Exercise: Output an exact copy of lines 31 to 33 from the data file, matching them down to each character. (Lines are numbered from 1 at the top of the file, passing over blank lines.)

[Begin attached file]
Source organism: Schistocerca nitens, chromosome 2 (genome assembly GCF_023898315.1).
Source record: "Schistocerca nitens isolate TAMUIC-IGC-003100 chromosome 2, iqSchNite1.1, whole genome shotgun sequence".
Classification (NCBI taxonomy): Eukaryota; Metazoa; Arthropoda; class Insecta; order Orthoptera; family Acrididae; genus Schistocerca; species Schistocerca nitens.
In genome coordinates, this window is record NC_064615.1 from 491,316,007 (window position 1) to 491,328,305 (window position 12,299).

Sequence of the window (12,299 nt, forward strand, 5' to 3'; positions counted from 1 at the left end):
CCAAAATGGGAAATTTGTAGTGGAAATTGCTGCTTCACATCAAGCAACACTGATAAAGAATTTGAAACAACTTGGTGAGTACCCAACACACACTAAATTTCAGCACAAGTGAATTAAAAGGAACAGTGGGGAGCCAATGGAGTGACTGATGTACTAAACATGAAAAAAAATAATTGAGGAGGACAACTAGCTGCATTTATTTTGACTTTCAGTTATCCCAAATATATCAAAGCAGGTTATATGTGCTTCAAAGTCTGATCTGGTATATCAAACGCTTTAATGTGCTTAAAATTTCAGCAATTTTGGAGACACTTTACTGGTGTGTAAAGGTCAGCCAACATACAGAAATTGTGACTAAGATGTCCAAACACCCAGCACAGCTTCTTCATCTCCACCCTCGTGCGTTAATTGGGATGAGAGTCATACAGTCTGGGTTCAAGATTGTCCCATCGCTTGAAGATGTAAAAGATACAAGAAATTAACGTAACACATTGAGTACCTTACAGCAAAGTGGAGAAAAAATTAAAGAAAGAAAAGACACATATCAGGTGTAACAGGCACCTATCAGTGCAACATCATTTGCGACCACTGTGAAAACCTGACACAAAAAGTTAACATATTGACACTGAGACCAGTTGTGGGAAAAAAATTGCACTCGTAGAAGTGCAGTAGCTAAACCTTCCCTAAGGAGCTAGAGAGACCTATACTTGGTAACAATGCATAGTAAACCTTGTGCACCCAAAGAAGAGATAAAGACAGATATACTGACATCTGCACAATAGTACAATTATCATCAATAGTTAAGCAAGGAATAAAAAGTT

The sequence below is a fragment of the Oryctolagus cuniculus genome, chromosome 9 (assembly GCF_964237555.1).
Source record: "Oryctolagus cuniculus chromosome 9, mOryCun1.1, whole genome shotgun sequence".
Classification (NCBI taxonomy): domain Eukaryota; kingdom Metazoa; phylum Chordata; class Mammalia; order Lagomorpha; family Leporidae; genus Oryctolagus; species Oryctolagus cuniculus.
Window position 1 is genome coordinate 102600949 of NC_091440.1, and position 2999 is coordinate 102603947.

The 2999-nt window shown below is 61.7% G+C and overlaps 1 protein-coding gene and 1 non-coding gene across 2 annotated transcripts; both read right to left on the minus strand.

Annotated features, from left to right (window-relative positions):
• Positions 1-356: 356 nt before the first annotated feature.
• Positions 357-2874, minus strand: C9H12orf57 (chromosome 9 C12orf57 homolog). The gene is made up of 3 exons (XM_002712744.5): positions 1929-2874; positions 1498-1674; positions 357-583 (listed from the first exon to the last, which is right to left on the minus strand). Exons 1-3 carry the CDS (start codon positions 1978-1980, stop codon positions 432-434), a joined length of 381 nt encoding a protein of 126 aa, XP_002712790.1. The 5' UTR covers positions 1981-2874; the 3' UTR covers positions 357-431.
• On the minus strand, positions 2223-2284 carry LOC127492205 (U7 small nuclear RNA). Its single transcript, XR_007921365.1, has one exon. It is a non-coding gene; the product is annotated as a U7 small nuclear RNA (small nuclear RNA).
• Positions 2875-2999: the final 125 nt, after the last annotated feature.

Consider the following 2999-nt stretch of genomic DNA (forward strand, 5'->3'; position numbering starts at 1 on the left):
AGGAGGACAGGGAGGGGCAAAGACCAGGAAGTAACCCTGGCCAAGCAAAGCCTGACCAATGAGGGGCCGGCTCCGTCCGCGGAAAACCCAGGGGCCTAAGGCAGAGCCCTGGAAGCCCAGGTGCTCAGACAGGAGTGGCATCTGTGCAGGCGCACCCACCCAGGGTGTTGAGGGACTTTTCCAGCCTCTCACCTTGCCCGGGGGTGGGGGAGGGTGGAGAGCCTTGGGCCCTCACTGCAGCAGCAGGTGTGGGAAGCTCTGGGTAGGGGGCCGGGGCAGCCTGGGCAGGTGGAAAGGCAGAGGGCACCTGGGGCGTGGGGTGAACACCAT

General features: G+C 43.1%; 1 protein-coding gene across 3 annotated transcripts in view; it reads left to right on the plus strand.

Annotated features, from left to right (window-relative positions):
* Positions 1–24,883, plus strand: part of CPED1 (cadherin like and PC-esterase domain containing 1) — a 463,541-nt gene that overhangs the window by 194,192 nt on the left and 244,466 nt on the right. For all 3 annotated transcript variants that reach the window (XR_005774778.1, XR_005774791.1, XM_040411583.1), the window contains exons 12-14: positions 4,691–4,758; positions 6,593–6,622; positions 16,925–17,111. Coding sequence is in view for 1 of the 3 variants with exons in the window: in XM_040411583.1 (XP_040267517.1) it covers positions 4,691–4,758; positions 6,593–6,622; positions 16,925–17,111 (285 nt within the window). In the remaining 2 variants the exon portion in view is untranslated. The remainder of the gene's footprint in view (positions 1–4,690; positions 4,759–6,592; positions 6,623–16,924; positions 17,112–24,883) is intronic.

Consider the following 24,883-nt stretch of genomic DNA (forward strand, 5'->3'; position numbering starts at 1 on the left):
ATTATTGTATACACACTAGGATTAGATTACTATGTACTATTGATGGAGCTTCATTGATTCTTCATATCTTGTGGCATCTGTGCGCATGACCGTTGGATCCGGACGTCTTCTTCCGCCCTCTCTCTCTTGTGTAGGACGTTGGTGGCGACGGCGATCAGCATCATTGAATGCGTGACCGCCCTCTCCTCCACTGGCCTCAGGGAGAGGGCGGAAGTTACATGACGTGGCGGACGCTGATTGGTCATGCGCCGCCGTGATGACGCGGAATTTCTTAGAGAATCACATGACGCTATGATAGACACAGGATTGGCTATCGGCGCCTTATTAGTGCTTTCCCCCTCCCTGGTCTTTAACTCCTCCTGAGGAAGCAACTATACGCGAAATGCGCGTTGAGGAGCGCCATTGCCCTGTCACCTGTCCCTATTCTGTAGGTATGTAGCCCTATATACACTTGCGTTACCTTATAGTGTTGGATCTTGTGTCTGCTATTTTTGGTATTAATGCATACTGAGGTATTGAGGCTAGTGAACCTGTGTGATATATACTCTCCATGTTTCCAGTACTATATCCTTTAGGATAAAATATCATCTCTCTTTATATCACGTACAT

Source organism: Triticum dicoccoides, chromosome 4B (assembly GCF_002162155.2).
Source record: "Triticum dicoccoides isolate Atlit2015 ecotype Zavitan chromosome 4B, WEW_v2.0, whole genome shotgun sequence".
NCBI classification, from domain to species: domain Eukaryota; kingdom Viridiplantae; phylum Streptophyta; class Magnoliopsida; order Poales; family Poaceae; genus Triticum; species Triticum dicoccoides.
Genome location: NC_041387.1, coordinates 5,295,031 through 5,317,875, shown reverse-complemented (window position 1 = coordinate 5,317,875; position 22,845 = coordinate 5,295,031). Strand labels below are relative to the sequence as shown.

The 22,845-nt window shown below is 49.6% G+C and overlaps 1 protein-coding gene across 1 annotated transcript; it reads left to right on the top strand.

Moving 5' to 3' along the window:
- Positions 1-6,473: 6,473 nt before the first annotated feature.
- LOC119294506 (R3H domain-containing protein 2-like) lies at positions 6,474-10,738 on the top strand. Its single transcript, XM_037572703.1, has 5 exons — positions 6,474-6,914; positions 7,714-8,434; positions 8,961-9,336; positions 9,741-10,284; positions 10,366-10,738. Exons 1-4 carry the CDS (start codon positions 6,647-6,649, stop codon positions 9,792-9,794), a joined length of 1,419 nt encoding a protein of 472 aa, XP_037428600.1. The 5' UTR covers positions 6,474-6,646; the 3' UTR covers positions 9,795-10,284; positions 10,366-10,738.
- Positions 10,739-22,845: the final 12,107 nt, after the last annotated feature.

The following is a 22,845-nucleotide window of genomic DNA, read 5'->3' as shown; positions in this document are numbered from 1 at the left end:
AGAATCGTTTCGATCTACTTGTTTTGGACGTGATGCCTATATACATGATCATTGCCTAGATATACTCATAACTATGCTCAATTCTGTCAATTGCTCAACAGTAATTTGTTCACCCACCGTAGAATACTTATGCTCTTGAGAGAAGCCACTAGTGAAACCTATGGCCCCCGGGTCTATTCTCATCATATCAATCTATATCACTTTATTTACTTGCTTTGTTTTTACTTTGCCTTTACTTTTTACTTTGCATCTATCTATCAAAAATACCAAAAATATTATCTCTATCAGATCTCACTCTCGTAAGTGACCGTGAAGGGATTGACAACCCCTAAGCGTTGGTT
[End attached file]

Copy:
- LOC119294506 (R3H domain-containing protein 2-like) lies at positions 6,474-10,738 on the top strand. Its single transcript, XM_037572703.1, has 5 exons — positions 6,474-6,914; positions 7,714-8,434; positions 8,961-9,336; positions 9,741-10,284; positions 10,366-10,738. Exons 1-4 carry the CDS (start codon positions 6,647-6,649, stop codon positions 9,792-9,794), a joined length of 1,419 nt encoding a protein of 472 aa, XP_037428600.1. The 5' UTR covers positions 6,474-6,646; the 3' UTR covers positions 9,795-10,284; positions 10,366-10,738.
- Positions 10,739-22,845: the final 12,107 nt, after the last annotated feature.

The following is a 22,845-nucleotide window of genomic DNA, read 5'->3' as shown; positions in this document are numbered from 1 at the left end: